Jane’s good medicine
IT TOOK a near-death experience to turn actor Jane Seymour’s life around. She was making a biopic on Maria Callas in Spain when she came down with bronchitis. An antibiotic was injected into a vein instead of the muscle and Seymour — best known as the invincible Dr Quinn, Medicine Woman, and more recently for appearances on Smallville and as a panellist on chat show The View — went into anaphylactic shock.
‘‘The nurse who had administered it saved my life by injecting me with cortisone and adrenaline, but I did actually leave my body, see the white light, see the people resuscitating me and all of that,’’ she says, seated on a couch in her living room.
‘‘And after that I realised that you take nothing with you in this life.’’
Since then she hasn’t wasted a nanosecond. She and her husband, producer-director James Keach, have six children between them, the last, 12-year-old twin boys, are at football practice today.
The others are on their own, but frequent habitues of the Keach home. Besides motherhood, Seymour has maintained a fast-paced television and film career and is an artist of some repute.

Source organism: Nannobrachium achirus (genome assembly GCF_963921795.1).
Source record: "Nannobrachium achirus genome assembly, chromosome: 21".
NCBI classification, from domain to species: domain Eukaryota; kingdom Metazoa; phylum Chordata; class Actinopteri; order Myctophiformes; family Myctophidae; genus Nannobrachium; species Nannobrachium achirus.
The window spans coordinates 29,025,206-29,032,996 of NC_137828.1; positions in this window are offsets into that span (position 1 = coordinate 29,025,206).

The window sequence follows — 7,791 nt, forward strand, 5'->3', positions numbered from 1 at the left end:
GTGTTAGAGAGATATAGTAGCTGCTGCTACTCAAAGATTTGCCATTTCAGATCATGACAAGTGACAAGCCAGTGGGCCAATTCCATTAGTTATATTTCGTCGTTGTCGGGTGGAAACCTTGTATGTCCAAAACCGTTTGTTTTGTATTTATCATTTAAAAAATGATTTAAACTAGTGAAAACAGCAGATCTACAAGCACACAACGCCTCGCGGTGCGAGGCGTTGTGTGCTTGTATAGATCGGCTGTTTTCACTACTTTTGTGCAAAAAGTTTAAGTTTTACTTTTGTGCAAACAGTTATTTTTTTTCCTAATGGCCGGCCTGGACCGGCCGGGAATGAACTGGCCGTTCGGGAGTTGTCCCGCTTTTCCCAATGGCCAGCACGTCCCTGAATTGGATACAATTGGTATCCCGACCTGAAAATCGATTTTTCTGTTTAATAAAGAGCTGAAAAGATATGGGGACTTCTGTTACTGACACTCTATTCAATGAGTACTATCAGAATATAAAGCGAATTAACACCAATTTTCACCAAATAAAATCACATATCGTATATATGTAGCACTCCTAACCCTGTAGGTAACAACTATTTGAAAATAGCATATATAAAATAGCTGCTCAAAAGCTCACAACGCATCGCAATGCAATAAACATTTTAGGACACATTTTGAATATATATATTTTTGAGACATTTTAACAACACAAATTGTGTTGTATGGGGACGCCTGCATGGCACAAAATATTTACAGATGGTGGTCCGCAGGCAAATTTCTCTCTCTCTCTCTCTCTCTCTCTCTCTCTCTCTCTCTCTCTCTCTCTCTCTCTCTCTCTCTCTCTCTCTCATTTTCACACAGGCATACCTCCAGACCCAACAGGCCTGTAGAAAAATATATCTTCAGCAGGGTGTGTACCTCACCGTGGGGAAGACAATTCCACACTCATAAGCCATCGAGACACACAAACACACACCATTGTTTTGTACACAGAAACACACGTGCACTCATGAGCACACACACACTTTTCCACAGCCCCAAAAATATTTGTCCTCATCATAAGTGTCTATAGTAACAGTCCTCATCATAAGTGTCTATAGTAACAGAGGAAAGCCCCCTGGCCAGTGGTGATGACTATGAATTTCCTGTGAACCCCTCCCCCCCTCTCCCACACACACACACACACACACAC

Her spacious living room, overlooking the Pacific Ocean, contains six of her large floral paintings.
‘‘I paint and design pretty much every day,’’ she says.
‘‘Three of my paintings were actually in the Guggenheim for at least 12 hours,’’ she says with a laugh, recalling paintings donated for charity. ‘‘And I’m getting better and better. I’m sculpting as well.
‘‘I design jewellery and home goods and a lot of things. It’s a real passion for me. Had I not gone through the worst time in my life this gift wouldn’t have happened to me,’’ she says.
The worst time of her life was when she divorced her third husband, David Flynn, 17 years ago.
‘‘When I turned 40 I had a really bad year because my father died of cancer that hadn’t been detected and they didn’t do the right thing,’’ she says.
‘‘My now very ex-husband was unbelievably unfaithful. And I found out our entire financial circumstances were a complete disaster. He was my business manager and that was devastating. So I went through a terrible divorce. I thought I was going to have to be bankrupt and really lost all sense of self-esteem and everything. I lost everything. I lost my homes, everything.’’
It was Dr Quinn, Medicine Woman that saved her from bankruptcy.
‘‘I literally called my agent and said, ‘I need to work’. He said, ‘OK. That’s interesting’. So he said, ‘Anything?’ I said, ‘Anything’.
‘‘So he called all the networks and said, ‘Jane will do anything but she’s got to do it now’. And CBS said, ‘We’ve got this movie called Dr Quinn, Medicine Woman. We don’t think it’ll make it as a series, but in case it does, we need her to sign for five years. She has to start tomorrow morning at 5am’.
‘‘That was it. I signed for a fiveyear deal with the understanding that it was never going to happen because it was a little movie they didn’t believe in, anyway. I thought it was a beautiful script and loved the character. And 180 hours of Dr Quinn later that’s when we quit,’’ she says, smiling.
Dr Quinn, Medicine Woman and a near-death experience means Jane Seymour now values every moment.